- -30- then and now (8/22/18)2
- Meet Mable at Mable's Cafe in Chaffee (8/20/18)
- Willow Grove Rockets Skate Club (8/15/18)
- Central Municipal Pool built in 1979 (8/13/18)
- Hecht's Store founder returns to Main street (8/8/18)
- Land acquired to build SEMO Port (8/6/18)
- St. Vincent's Seminary ends after 136 years (8/1/18)
"Toll Gate Hill" was the hill on South Sprigg Street which led to the Rock Levee Road, which crossed the swamp to the south of the Capaha Bluffs and went on to Kelso. The road was opened in 1885. It was concreted in 1920. (Photo circa 1920s.) The photo below is a recent view of the hill on South Sprigg Street looking north from the intersection with Southern Expressway.
July 19, 1920 Southeast Missourian
Tuesday to See Work Start on First Concrete Highway
Contractors, with supplies ready, ready to begin on paved road leading south of Cape Girardeau; Workmen are sought
Work on Cape Girardeau's first concrete rural road will start tomorrow and will be rushed to completion. The contractors, Rouse, Hely and Keller, have everything ready to make the start. They have the material and are now hiring all the men and teams they can secure.
From Elm to Levee Road
The road to be concreted extends from Elm street, within the city limits, to a point on the Rock Levee road, a distance of 3 miles.
While the work of rebuilding the road is under way, there will be no delay to traffic. If possible vehicles will be permitted to come in over the road alongside the part being rebuilt. If this cannot be done, cars and wagons can use the road that leaves the Rock Levee highway at the bluffs near the Frisco railroad and connects with the Bloomfield road near the southwestern city limits. This is a good road and only a little out of the way.
Secure Expert Engineer
The contractors have secured the services of F.J. Beaman of Sedalia, an expert road engineer and builder, to take charge of the construction work. He is here ready to make the start tomorrow. With ordinary luck, the job should be completed by early fall.
There will be two reinforced concrete bridges and several culverts in the three miles of concrete road to be built. When it is done it will add three miles of concrete paved driveways to every street in the city.
July 20, 1920 Southeast Missourian
Dirt Flies on County's First Concrete Paved Rural Highway
The first concrete paved rural road in Cape Girardeau county is being built.
Work started today on Kinghighway leading out of Cape Girardeau to the south. Engineer [Dennis] Scivally, with his force, was given the levels and the lines to be followed, while Contractor Keller and Foreman Beaman began cutting some trees out of the right of way. Work was started at the south end of the three-mile stretch to be paved.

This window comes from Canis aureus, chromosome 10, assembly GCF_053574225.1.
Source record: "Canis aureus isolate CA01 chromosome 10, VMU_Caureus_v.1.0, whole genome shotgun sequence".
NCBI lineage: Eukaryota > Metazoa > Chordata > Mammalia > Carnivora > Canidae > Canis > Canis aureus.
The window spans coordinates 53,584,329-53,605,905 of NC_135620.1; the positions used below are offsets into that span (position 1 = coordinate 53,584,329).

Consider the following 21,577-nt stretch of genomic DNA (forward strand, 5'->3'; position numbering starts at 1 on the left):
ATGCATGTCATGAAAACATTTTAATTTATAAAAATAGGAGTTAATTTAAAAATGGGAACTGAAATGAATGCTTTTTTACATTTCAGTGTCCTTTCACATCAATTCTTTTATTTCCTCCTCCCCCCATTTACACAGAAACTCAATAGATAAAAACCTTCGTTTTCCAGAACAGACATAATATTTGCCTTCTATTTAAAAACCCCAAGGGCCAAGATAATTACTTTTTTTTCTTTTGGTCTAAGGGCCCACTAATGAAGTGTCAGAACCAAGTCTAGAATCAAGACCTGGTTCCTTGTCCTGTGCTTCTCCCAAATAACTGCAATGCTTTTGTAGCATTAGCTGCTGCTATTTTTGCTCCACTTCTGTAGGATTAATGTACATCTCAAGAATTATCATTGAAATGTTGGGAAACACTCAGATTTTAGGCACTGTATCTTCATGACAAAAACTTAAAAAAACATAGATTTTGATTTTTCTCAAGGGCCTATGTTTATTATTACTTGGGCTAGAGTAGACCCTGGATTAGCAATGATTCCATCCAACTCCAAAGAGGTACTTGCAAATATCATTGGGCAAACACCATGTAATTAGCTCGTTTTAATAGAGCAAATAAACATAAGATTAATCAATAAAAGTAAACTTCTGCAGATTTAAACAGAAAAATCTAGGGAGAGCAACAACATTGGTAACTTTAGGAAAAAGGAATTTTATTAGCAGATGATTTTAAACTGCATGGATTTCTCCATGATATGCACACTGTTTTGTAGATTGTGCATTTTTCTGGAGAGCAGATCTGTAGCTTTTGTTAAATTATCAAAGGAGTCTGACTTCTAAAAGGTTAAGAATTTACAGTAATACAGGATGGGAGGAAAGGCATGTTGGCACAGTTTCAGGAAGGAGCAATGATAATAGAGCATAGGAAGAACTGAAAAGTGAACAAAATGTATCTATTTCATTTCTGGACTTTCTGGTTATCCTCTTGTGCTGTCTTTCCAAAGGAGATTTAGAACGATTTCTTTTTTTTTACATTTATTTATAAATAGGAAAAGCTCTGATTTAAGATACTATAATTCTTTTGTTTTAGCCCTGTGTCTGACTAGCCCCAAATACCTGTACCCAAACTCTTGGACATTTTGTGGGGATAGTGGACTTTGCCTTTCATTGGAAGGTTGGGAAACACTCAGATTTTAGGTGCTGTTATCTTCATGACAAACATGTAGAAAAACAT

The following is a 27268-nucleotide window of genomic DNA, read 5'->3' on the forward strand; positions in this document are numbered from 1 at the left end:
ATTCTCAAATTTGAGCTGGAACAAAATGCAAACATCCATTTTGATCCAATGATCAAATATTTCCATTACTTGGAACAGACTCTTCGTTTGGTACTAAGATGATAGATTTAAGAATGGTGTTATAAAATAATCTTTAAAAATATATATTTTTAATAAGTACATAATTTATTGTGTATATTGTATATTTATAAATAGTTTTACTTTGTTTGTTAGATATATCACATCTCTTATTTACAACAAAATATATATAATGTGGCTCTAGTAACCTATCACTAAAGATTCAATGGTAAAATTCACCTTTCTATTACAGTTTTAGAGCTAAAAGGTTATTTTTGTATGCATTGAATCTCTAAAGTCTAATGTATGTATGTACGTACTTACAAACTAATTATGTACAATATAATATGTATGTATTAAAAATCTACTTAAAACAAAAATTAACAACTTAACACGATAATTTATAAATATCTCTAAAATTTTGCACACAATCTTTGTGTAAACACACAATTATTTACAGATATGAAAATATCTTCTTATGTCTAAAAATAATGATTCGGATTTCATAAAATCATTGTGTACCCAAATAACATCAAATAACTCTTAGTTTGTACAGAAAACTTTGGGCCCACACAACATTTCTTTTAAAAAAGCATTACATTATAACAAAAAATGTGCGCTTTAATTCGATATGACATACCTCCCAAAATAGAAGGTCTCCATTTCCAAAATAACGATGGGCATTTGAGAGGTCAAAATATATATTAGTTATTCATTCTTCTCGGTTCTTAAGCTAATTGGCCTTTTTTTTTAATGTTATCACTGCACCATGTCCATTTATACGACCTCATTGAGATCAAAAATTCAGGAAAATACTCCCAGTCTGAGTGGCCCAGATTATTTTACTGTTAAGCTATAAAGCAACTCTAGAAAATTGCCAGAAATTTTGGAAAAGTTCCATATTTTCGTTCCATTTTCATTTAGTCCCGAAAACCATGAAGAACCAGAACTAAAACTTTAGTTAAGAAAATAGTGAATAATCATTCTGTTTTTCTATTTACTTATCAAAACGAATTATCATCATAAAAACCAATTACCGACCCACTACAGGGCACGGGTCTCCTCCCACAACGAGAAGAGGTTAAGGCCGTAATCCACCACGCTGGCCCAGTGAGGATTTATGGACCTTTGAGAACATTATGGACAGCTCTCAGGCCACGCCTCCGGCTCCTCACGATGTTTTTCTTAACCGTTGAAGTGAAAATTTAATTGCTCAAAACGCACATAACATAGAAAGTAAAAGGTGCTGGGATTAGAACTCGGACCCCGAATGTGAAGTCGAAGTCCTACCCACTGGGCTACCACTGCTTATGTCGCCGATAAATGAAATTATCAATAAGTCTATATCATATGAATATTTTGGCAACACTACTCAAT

The present road is 16 feet wide and is built of rock and gravel. Excavation work will be a hard job, because of the solidity of the old roadway that has been in use so many years.
24 Feet Wide
The new road is to have 18 feet of concrete paving with a shoulder of hard surface construction of three feet on each side. This will give a roadway of 24 feet, just one-third wider than the present road.
"It is going to be a model road," said Engineer Scivally today. "The grades are to be lessened and the work will be done in the best manner possible."
The steepest grade will be inside the city limits, on the old "Tollgate Hill," where a cut of 7 1/2 feet will be made, reducing the grade to 5 percent. No other grade on the entire road will be greater than 5 percent.
In widening the right of way, several walnut trees had to be cut down, but care will be taken to cut no trees not absolutely necessary to remove.
To Beautify Highway
It is the plan to retain the beauties of the road as well as to make it good for traveling over. Along most of the distance are now growing beautiful trees. These will be cared for, underbrush and weeds will be removed, painted signs along the bluffs will be tabooed, as well as tin signs tacked to trees.
F.W. Keller of the contracting firm of Rouse, Hely and Keller, with the foreman, F.J. Beaman, began the excavation work in the afternoon, using a "steel mule" tractor to pull the big plow. By tomorrow the work will be well underway.
The contractors expect to have plenty of men and teams in a few days to keep things going briskly.